Cambodia: how to hit the highlights in two weeks

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A journey to Cambodia offers travellers a window on the soul of Southeast Asia. The magnificent temples of Angkor are unrivalled, and beyond the rich legacy of the ancient Khmer empire lie the buzzing capital of Phnom Penh, countless kilometres of unspoiled tropical beaches, the mighty Mekong River, a vibrant culture and some of the friendliest people in the region. Cambodia is full of surprises, so gear up for the adventure.

If you’re planning a trip to this gem, it’s best to go during December and January when the humidity and rainfall are relatively low. While this is also the peak tourism season and the crowds will be thick, there is something to enjoy in the clang and clamour of Cambodia’s chaos. Time it right to take part in Chinese New Year.

Those keen to escape the crowds can visit around October, as the rain tends to come in short, sharp downpours and is easier to bear. Angkor is surrounded by lush foliage and the moats are full of water at this time of year.

Plus October is the time of P’chum Ben, the Cambodian day of the dead where offerings are made via monks over several days in the form of food, drink, paper money, flowers incense and candles. Occurring anywhere between October to November (depending on the lunar calendar) is Bon Om Tuk, one of the most important events on the Khmer culture. Bon Om Tuk celebrates the epic victory of Jayavarman VII over the Chams, who occupied Angkor in 1177, this festival also celebrates the natural phenomenon of the Tonlé Sap River reversing its current.

If you are planning to visit remote areas, however, the wet season makes for tough travel.  Preparation is key from planning accommodation and travel routes (and perhaps a few backups) in advance.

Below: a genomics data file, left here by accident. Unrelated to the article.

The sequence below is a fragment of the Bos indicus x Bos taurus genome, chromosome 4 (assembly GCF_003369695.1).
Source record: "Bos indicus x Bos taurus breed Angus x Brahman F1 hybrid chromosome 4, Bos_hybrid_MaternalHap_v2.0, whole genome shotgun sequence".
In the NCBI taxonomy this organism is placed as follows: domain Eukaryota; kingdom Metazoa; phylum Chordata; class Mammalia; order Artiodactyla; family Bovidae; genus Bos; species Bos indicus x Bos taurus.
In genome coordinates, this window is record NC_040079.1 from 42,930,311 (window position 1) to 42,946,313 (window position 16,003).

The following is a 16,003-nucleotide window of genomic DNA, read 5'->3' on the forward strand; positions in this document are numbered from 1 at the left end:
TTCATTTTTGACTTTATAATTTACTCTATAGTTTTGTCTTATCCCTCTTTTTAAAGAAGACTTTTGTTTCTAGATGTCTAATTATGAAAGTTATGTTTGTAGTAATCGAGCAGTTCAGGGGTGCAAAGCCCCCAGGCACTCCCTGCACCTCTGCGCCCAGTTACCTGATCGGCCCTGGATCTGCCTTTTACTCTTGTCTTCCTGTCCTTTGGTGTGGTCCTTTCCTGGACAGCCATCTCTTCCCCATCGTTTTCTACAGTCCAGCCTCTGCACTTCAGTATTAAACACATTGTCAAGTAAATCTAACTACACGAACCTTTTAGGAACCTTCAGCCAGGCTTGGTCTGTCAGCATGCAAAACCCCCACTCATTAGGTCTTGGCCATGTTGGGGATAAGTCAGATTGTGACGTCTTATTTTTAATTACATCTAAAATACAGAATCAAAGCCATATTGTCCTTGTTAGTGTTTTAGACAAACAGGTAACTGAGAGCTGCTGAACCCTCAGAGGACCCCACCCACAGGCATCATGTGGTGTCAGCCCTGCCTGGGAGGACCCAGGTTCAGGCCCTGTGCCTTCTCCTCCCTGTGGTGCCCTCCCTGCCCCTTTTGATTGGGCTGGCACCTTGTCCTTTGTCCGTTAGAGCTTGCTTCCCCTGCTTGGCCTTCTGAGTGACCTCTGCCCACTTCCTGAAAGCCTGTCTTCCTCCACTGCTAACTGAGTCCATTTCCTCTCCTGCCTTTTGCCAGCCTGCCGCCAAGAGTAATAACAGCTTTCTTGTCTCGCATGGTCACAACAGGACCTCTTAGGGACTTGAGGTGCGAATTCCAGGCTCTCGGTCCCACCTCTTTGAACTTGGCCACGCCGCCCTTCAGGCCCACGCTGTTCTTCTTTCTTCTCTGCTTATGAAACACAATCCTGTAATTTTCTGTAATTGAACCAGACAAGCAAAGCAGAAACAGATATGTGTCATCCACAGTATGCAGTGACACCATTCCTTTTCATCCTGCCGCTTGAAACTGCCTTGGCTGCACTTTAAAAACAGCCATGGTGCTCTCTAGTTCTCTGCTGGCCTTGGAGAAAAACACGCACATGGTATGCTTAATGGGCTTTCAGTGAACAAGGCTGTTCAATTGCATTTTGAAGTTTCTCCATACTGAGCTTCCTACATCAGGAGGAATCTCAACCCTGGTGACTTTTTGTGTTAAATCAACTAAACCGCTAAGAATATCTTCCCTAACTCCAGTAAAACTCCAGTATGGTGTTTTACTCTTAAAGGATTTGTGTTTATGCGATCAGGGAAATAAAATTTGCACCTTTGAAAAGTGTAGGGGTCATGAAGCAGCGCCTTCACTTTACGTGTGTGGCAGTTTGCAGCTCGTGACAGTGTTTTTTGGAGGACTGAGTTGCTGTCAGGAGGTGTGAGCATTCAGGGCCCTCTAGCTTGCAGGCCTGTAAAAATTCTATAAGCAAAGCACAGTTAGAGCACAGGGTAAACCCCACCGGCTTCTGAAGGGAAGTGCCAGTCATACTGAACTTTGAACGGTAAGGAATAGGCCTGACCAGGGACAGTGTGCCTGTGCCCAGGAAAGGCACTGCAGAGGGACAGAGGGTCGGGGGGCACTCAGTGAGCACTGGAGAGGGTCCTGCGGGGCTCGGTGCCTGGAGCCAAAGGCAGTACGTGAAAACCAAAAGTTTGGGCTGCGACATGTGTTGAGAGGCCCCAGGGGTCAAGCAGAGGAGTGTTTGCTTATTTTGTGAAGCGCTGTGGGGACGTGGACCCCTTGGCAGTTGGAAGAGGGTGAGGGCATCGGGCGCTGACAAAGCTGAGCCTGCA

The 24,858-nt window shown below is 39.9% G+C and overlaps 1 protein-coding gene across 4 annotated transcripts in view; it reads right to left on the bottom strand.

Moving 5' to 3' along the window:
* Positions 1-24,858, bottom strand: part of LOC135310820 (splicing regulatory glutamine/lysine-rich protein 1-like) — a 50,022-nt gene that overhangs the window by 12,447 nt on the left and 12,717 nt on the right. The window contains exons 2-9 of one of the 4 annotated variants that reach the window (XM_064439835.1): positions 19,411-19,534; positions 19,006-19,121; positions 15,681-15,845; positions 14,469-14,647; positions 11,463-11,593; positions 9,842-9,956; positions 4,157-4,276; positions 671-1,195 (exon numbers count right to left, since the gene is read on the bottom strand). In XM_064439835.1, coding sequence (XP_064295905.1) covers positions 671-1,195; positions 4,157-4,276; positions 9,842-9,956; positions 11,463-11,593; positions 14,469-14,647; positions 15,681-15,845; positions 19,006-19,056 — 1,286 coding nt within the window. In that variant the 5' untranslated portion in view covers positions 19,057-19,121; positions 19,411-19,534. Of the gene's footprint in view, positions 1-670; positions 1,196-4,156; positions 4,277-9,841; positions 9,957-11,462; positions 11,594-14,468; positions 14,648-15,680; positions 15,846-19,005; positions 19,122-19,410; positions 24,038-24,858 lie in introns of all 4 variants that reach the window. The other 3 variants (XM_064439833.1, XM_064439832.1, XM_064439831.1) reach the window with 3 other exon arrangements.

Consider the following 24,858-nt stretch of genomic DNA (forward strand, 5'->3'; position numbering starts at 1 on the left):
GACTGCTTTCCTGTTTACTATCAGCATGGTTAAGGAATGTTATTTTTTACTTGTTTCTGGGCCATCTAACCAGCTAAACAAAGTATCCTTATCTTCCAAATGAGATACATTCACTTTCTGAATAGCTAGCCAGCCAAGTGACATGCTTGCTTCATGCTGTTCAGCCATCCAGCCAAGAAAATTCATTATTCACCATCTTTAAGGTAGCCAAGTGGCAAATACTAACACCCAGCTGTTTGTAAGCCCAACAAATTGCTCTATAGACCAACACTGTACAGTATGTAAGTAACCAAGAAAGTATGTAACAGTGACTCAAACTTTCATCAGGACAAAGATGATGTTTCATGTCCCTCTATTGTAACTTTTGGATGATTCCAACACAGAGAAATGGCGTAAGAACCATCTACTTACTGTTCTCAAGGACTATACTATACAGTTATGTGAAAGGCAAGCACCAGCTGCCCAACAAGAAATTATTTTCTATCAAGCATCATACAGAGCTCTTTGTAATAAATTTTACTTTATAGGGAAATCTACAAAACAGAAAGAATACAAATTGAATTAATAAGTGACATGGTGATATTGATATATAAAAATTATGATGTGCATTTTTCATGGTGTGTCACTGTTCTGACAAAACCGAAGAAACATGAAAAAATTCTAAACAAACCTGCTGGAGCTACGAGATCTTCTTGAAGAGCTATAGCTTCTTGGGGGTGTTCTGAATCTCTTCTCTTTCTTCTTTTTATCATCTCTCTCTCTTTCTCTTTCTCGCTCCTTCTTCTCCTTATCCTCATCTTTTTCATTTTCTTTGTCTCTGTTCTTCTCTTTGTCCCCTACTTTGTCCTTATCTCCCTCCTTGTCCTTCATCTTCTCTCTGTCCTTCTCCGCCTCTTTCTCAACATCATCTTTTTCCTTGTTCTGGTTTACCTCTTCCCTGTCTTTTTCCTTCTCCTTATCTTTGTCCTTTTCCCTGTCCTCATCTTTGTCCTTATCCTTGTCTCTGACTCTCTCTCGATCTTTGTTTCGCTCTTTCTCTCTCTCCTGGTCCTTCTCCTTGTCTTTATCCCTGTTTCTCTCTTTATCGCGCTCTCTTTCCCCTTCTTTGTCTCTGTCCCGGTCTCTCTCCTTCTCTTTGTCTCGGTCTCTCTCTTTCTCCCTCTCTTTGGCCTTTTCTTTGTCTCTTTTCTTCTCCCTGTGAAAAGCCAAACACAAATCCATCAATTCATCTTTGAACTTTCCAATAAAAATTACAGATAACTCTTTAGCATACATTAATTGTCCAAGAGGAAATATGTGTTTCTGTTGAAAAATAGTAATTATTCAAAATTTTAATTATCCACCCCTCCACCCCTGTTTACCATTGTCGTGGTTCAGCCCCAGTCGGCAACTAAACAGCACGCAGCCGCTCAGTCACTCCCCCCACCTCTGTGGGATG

Classic Cambodia itinerary

Whether you start in Siem Reap and travel south, or head north to Angkor, this is the ultimate journey, via temples beaches and the capital.

Hit Phnom Penh for sights such as the impressive National Museum, with its excellent Angkorian sculpture collection, and the stunning Silver Pagoda. There is superb shopping at the Psar Tuol Tom   Pong, and a night shift that never sleeps.

Take a fast boat to Phnom Da, then go south to the colonial-era town of Kampot. From here, visit Bokor Hill Station, the seaside town of Kep and the cave pagodas at Phnom Chhnork and Phnom Sorsia.

Go west to Shianoukville, Cambodia’s beach capital, to sample the seafood, dive the nearby waters or just soak up the sun. Backtrack via Phnom Penh to Kompong Thom and get a taste of what’s to come by visiting the pre-Angkorian brick temples of Sambor Prei Kuk.

Finish the trip at Angkor, a mind-blowing experience with which few sights compare. See Angkor Wat, perfection in stone; Bayon, weirdness in stone; and Ta Prohm, nature triumphing over stone – before venturing further afield to Kbal Spean or jungle-clad Beng Mealea.

This trip can take two weeks at a steady pace or three weeks at a slower pace. Public transport serves most of the route. Rent a motorbike for side trips to Kep and Sambor Prei Kuk, and try out a remork-moto (tuk tuk) at Angkor. Have more money but less time? Rent a car and set your own pace.

Further reading: Discover Cambodia off the beaten track or check out a guide to Cambodian etiquette.